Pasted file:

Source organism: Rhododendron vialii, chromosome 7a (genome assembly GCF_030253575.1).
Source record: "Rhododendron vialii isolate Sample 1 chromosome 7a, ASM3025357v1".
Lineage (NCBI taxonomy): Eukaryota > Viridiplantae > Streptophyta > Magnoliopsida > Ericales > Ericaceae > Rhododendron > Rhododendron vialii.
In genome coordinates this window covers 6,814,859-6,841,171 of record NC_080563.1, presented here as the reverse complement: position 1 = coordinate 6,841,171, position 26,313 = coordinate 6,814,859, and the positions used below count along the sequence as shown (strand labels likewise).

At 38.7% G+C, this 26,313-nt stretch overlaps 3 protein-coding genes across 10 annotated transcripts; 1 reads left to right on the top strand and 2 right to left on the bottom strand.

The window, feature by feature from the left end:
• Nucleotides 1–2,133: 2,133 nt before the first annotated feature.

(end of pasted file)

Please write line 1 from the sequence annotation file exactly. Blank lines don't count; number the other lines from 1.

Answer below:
Source organism: Rhododendron vialii, chromosome 7a (genome assembly GCF_030253575.1).